Cooling Efficiency and Acoustic Performance
Cooling Efficiency Tests
Let’s see how these coolers coped with an overclocked quad-core CPU:
I can’t say that the first cooler we talked about today – ASUS Triton 77 – is a very efficient solution compared with the other two and especially with a ZEROtherm cooler. You may already know about coolers like that (with the airflow directed up and away from the mainboard PCB) – we tested solutions from Spire using the same airflow principle. And again we have to admit that this cooling principle is not justified against the classical approach, when the airflow is directed towards the mainboard PCB or along it. Here I would like to add that after we turned the fan upside down, so that the airflow was now coming towards the mainboard, ASUS Triton 77 improved its cooling efficiency by 2ºC. However, it was most likely a 120mm fan on the case side panel that blew cool air to the top of ASUS Triton 77 and then this airflow was taken over by the ASUS fan at the bottom of the heatsink. The same test performed in an open testbed with the fan turned upside down didn’t result in any changes of the CPU temperature.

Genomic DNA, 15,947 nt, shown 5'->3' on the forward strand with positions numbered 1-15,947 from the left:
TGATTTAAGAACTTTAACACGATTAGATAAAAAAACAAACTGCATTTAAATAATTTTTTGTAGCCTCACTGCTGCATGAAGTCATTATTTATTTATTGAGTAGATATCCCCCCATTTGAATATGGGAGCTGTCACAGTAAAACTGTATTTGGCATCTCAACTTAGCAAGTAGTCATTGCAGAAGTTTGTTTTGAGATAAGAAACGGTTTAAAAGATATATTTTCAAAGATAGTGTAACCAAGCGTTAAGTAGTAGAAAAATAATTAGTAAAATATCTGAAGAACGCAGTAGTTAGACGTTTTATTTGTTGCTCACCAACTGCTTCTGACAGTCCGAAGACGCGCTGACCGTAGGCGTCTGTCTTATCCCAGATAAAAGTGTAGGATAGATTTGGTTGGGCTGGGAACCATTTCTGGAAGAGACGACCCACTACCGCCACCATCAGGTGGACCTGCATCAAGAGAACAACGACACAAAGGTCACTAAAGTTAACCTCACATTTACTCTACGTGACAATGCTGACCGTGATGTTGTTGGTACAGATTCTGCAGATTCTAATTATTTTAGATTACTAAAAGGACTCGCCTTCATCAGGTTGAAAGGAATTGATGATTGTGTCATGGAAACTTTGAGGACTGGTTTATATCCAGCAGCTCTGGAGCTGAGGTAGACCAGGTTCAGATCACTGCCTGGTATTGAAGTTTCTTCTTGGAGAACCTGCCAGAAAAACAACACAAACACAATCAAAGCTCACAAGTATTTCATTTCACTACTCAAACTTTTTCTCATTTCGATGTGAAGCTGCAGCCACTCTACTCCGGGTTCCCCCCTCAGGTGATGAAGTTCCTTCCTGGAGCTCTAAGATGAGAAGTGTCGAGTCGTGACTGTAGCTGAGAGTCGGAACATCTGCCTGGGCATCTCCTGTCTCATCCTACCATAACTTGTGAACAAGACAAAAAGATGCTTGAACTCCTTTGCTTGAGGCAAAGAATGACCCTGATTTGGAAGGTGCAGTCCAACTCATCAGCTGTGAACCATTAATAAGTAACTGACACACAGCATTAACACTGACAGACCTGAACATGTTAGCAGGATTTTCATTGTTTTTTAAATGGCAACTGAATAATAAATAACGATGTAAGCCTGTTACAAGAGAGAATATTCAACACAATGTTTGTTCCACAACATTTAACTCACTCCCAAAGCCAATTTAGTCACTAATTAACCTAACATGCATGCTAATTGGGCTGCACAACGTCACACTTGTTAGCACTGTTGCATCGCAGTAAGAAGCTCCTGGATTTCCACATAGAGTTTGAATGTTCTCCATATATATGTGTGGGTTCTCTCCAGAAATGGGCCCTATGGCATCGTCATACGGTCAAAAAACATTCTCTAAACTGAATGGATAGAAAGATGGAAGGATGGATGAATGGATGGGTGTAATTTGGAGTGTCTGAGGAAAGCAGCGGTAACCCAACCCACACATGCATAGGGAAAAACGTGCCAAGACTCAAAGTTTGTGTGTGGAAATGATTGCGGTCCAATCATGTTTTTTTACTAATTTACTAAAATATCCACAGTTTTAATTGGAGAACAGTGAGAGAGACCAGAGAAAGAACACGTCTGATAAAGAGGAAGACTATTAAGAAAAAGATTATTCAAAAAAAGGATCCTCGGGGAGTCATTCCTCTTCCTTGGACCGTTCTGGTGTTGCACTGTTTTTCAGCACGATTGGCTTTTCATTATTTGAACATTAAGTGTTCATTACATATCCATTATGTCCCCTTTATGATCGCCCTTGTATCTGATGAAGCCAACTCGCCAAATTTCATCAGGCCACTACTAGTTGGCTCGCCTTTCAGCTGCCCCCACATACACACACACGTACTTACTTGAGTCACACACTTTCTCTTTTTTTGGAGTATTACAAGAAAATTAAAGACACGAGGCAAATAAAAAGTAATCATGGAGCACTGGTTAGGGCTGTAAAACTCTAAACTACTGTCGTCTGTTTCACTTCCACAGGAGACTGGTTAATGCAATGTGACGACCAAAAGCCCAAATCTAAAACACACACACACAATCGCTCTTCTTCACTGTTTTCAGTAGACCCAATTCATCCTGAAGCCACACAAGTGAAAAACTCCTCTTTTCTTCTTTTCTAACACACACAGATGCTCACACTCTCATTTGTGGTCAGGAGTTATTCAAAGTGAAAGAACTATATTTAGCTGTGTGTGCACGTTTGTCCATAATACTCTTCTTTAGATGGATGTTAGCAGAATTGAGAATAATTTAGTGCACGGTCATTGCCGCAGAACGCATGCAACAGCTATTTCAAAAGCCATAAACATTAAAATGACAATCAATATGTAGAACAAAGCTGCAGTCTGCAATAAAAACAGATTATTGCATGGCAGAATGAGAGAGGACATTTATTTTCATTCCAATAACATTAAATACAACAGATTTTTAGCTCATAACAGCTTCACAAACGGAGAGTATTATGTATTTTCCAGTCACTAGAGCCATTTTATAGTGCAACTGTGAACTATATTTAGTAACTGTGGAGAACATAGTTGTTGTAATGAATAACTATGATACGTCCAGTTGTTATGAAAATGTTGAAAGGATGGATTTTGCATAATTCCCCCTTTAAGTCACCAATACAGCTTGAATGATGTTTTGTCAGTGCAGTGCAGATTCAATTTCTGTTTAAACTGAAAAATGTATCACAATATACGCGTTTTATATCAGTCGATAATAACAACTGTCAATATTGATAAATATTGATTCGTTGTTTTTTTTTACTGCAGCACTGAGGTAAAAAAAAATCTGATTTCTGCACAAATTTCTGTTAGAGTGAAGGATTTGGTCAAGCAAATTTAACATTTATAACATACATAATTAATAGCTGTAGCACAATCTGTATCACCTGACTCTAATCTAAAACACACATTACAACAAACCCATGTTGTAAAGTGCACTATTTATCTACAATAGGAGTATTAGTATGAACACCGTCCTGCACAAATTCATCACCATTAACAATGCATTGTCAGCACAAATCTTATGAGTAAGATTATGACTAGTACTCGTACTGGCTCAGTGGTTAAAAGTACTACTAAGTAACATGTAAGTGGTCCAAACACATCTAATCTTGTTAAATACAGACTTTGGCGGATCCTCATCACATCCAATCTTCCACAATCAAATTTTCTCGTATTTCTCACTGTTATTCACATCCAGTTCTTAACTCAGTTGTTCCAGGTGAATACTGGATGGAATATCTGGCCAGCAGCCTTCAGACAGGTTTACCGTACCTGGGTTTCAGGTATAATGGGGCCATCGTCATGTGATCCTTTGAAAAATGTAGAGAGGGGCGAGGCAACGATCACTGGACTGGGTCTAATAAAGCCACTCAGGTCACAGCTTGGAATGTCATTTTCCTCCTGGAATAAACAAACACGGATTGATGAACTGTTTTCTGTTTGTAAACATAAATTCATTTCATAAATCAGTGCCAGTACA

Two other ASUS solution, Silent Knight II and Silent Square EVO, proved more efficient on an overclocked processor than Triton 77. We were a little bit surprised by Silent Square EVO, which suddenly turned out more efficient than Silent Knight II, while the results of the previous tests with first cooler revisions proved otherwise. We believe it is larger heat dissipating surface of the Silent Square EVO cooler as well as better fan positioning inside the heatsink that minimizes the airflow loss. Silent Knight II, however, could have been designed better in this aspect. Even the copper heatsink plates of the Silent Knight II and 220RPM faster rotating fan, according to the monitoring data, didn’t help it catch up with Silent Square EVO in cooling efficiency. The latter actually performed very well against the ZEROtherm NV120 Premium and yielded only 3ºC to the leader.